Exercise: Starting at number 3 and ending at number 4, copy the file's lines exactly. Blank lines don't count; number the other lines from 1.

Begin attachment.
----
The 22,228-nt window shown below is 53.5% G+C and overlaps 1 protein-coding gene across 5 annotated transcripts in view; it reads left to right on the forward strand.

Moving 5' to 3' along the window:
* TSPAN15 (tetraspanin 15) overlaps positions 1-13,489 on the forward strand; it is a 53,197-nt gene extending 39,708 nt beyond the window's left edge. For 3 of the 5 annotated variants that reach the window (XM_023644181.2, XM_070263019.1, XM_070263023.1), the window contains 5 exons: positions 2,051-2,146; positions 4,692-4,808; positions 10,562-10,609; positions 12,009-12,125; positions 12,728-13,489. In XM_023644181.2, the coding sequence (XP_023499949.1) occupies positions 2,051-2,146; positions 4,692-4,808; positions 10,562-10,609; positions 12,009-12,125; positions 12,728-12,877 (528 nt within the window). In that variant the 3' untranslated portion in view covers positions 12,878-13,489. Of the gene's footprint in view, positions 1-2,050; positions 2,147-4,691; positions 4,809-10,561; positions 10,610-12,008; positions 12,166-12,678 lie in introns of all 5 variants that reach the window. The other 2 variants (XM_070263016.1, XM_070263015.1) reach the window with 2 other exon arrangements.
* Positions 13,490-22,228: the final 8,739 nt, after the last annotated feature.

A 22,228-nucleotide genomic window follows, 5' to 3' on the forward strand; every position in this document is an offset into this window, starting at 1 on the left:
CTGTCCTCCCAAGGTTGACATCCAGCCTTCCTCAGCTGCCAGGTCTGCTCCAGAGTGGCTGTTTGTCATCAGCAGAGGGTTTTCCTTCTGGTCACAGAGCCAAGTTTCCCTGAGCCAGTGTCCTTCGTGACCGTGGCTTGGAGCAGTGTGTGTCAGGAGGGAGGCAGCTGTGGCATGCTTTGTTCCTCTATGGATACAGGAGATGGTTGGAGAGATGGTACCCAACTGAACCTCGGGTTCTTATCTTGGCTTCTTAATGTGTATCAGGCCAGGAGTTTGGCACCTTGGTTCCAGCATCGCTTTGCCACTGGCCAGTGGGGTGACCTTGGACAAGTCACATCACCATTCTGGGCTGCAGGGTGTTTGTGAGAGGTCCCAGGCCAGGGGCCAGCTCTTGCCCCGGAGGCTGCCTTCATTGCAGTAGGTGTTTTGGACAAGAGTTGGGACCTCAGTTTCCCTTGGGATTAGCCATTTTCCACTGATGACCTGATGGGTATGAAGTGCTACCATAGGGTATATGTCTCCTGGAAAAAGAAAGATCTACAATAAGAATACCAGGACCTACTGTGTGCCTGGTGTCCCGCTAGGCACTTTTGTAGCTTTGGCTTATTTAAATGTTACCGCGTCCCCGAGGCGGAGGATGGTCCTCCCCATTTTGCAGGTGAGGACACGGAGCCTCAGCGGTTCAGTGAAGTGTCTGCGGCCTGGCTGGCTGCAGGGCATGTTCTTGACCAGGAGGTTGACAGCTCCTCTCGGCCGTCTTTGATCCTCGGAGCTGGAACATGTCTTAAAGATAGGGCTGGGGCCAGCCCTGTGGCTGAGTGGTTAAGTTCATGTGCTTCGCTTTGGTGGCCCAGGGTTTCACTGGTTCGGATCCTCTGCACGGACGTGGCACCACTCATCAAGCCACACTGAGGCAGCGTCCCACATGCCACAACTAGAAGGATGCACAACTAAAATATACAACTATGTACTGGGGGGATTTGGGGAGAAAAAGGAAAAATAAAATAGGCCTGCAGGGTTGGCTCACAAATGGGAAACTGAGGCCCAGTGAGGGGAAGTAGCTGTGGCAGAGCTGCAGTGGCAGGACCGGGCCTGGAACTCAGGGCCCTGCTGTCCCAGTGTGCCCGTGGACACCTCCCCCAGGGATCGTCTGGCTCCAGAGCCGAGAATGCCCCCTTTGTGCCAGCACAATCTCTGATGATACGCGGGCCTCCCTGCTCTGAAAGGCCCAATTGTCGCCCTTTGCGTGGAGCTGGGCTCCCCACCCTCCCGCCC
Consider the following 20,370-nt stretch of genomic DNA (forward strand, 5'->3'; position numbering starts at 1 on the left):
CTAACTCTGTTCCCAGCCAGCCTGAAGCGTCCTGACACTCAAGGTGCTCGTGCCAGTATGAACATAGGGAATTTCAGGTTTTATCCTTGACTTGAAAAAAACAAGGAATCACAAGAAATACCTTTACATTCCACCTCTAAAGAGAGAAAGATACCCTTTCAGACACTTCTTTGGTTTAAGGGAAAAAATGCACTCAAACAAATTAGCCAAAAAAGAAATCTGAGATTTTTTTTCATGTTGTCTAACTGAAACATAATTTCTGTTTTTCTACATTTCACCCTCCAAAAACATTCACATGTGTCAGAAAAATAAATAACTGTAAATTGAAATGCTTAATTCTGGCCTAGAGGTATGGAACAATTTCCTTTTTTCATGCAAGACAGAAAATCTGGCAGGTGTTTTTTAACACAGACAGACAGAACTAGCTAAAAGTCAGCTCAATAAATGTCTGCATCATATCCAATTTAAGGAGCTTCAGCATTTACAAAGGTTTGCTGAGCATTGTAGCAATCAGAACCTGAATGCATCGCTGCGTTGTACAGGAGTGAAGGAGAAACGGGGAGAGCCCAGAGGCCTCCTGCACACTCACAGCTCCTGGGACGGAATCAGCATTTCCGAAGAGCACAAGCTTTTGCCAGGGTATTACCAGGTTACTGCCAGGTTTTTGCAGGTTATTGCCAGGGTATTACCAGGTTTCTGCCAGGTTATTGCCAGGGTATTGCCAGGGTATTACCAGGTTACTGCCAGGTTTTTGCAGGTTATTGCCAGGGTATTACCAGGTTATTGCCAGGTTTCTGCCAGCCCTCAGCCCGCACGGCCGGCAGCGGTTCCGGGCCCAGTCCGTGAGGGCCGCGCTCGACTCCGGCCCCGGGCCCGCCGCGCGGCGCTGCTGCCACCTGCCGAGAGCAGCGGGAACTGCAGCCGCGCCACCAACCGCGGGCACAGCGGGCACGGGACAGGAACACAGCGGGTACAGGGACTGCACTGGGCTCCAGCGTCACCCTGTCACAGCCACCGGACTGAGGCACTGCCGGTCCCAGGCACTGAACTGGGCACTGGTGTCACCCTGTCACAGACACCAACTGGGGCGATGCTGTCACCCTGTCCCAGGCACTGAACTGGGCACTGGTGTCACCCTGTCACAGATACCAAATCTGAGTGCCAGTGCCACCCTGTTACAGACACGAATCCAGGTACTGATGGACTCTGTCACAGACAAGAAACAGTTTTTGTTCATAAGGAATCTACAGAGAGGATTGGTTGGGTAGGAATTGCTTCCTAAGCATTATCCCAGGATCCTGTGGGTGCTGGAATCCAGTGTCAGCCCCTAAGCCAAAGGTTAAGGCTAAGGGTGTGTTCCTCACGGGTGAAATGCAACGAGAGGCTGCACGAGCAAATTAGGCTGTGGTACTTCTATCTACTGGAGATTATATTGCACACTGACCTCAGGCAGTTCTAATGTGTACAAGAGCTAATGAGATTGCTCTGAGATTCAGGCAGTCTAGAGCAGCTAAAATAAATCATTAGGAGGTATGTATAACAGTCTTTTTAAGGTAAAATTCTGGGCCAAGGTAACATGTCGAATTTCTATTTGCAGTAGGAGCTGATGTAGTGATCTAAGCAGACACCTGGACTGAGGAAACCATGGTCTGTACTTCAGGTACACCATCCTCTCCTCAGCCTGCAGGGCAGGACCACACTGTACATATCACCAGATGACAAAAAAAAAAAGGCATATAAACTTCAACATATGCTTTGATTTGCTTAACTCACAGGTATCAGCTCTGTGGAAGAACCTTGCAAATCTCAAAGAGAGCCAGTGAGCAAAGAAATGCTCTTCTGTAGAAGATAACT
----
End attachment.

* TSPAN15 (tetraspanin 15) overlaps positions 1-13,489 on the forward strand; it is a 53,197-nt gene extending 39,708 nt beyond the window's left edge. For 3 of the 5 annotated variants that reach the window (XM_023644181.2, XM_070263019.1, XM_070263023.1), the window contains 5 exons: positions 2,051-2,146; positions 4,692-4,808; positions 10,562-10,609; positions 12,009-12,125; positions 12,728-13,489. In XM_023644181.2, the coding sequence (XP_023499949.1) occupies positions 2,051-2,146; positions 4,692-4,808; positions 10,562-10,609; positions 12,009-12,125; positions 12,728-12,877 (528 nt within the window). In that variant the 3' untranslated portion in view covers positions 12,878-13,489. Of the gene's footprint in view, positions 1-2,050; positions 2,147-4,691; positions 4,809-10,561; positions 10,610-12,008; positions 12,166-12,678 lie in introns of all 5 variants that reach the window. The other 2 variants (XM_070263016.1, XM_070263015.1) reach the window with 2 other exon arrangements.
* Positions 13,490-22,228: the final 8,739 nt, after the last annotated feature.